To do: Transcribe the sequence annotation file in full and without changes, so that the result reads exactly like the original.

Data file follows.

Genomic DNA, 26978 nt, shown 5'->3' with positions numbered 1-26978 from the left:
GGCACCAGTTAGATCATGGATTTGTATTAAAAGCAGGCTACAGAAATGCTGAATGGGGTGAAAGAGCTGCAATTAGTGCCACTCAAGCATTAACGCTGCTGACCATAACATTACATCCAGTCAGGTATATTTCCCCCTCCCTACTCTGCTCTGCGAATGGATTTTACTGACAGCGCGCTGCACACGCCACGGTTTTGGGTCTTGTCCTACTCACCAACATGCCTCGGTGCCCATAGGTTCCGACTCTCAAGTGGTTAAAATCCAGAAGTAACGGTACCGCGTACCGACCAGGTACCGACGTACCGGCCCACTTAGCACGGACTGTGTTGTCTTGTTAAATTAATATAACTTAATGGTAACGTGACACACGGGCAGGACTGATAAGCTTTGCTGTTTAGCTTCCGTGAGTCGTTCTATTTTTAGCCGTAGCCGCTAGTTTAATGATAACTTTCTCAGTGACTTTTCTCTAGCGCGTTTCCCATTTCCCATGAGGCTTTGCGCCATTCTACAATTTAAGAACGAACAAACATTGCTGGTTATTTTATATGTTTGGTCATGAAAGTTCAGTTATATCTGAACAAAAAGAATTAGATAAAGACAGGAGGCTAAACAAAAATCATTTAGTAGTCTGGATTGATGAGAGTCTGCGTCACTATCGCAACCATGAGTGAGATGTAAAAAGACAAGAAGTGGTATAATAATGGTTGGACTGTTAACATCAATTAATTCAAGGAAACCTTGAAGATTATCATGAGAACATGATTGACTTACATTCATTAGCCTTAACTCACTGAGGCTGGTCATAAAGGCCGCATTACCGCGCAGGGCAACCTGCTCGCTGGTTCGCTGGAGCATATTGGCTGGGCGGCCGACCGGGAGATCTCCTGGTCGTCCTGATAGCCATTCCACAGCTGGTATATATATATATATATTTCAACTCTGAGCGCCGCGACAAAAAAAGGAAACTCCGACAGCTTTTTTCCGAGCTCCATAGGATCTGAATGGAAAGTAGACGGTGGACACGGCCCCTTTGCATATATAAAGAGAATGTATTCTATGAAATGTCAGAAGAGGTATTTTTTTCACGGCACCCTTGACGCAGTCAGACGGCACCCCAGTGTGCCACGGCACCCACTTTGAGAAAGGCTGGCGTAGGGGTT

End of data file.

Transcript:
Genomic DNA, 26978 nt, shown 5'->3' with positions numbered 1-26978 from the left:
GGCACCAGTTAGATCATGGATTTGTATTAAAAGCAGGCTACAGAAATGCTGAATGGGGTGAAAGAGCTGCAATTAGTGCCACTCAAGCATTAACGCTGCTGACCATAACATTACATCCAGTCAGGTATATTTCCCCCTCCCTACTCTGCTCTGCGAATGGATTTTACTGACAGCGCGCTGCACACGCCACGGTTTTGGGTCTTGTCCTACTCACCAACATGCCTCGGTGCCCATAGGTTCCGACTCTCAAGTGGTTAAAATCCAGAAGTAACGGTACCGCGTACCGACCAGGTACCGACGTACCGGCCCACTTAGCACGGACTGTGTTGTCTTGTTAAATTAATATAACTTAATGGTAACGTGACACACGGGCAGGACTGATAAGCTTTGCTGTTTAGCTTCCGTGAGTCGTTCTATTTTTAGCCGTAGCCGCTAGTTTAATGATAACTTTCTCAGTGACTTTTCTCTAGCGCGTTTCCCATTTCCCATGAGGCTTTGCGCCATTCTACAATTTAAGAACGAACAAACATTGCTGGTTATTTTATATGTTTGGTCATGAAAGTTCAGTTATATCTGAACAAAAAGAATTAGATAAAGACAGGAGGCTAAACAAAAATCATTTAGTAGTCTGGATTGATGAGAGTCTGCGTCACTATCGCAACCATGAGTGAGATGTAAAAAGACAAGAAGTGGTATAATAATGGTTGGACTGTTAACATCAATTAATTCAAGGAAACCTTGAAGATTATCATGAGAACATGATTGACTTACATTCATTAGCCTTAACTCACTGAGGCTGGTCATAAAGGCCGCATTACCGCGCAGGGCAACCTGCTCGCTGGTTCGCTGGAGCATATTGGCTGGGCGGCCGACCGGGAGATCTCCTGGTCGTCCTGATAGCCATTCCACAGCTGGTATATATATATATATATTTCAACTCTGAGCGCCGCGACAAAAAAAGGAAACTCCGACAGCTTTTTTCCGAGCTCCATAGGATCTGAATGGAAAGTAGACGGTGGACACGGCCCCTTTGCATATATAAAGAGAATGTATTCTATGAAATGTCAGAAGAGGTATTTTTTTCACGGCACCCTTGACGCAGTCAGACGGCACCCCAGTGTGCCACGGCACCCACTTTGAGAAAGGCTGGCGTAGGGGTT